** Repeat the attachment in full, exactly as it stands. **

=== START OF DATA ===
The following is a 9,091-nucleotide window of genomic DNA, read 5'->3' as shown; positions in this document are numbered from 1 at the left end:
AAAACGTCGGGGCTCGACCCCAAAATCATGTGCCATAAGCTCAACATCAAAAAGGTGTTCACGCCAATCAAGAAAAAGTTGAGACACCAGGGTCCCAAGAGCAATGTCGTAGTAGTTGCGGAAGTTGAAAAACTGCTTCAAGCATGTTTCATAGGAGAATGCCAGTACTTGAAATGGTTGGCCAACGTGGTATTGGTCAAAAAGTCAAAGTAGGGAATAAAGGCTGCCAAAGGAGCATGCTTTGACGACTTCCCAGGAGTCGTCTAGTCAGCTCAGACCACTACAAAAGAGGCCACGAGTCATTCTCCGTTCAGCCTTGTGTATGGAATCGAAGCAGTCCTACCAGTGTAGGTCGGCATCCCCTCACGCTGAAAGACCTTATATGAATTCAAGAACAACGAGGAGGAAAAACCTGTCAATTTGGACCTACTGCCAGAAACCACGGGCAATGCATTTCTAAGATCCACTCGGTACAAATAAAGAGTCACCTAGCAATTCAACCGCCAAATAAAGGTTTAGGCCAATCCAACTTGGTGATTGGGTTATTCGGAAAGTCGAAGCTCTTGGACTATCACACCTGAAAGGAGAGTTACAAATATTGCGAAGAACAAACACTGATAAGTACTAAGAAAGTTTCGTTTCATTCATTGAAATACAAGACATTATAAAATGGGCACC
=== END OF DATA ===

The following is a 9,091-nucleotide window of genomic DNA, read 5'->3' as shown; positions in this document are numbered from 1 at the left end:
AAAACGTCGGGGCTCGACCCCAAAATCATGTGCCATAAGCTCAACATCAAAAAGGTGTTCACGCCAATCAAGAAAAAGTTGAGACACCAGGGTCCCAAGAGCAATGTCGTAGTAGTTGCGGAAGTTGAAAAACTGCTTCAAGCATGTTTCATAGGAGAATGCCAGTACTTGAAATGGTTGGCCAACGTGGTATTGGTCAAAAAGTCAAAGTAGGGAATAAAGGCTGCCAAAGGAGCATGCTTTGACGACTTCCCAGGAGTCGTCTAGTCAGCTCAGACCACTACAAAAGAGGCCACGAGTCATTCTCCGTTCAGCCTTGTGTATGGAATCGAAGCAGTCCTACCAGTGTAGGTCGGCATCCCCTCACGCTGAAAGACCTTATATGAATTCAAGAACAACGAGGAGGAAAAACCTGTCAATTTGGACCTACTGCCAGAAACCACGGGCAATGCATTTCTAAGATCCACTCGGTACAAATAAAGAGTCACCTAGCAATTCAACCGCCAAATAAAGGTTTAGGCCAATCCAACTTGGTGATTGGGTTATTCGGAAAGTCGAAGCTCTTGGACTATCACACCTGAAAGGAGAGTTACAAATATTGCGAAGAACAAACACTGATAAGTACTAAGAAAGTTTCGTTTCATTCATTGAAATACAAGACATTATAAAATGGGCACC